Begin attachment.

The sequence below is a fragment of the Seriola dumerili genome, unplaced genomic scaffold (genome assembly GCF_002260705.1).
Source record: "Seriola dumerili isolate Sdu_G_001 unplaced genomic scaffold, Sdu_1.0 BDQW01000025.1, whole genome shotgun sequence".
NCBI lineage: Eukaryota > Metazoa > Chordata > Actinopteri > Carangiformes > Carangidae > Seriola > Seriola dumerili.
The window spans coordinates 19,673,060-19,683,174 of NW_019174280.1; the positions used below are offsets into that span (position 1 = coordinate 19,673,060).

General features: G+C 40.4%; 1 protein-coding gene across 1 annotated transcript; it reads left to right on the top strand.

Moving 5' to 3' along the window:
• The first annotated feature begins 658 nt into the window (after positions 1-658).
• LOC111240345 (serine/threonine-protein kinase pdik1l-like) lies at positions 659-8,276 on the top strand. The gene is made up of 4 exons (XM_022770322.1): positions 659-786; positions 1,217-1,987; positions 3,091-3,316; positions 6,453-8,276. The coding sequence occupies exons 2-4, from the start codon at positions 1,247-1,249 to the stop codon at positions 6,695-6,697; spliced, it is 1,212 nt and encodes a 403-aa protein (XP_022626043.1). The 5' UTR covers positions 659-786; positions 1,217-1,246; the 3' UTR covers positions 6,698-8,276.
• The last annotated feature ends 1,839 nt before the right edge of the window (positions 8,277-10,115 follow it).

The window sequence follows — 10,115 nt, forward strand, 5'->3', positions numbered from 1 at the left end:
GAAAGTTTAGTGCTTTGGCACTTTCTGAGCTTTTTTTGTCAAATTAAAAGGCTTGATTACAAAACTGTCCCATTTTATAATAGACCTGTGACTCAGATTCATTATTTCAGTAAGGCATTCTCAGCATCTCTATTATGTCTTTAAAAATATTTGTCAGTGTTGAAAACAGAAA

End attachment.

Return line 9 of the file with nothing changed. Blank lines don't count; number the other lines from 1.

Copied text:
• The last annotated feature ends 1,839 nt before the right edge of the window (positions 8,277-10,115 follow it).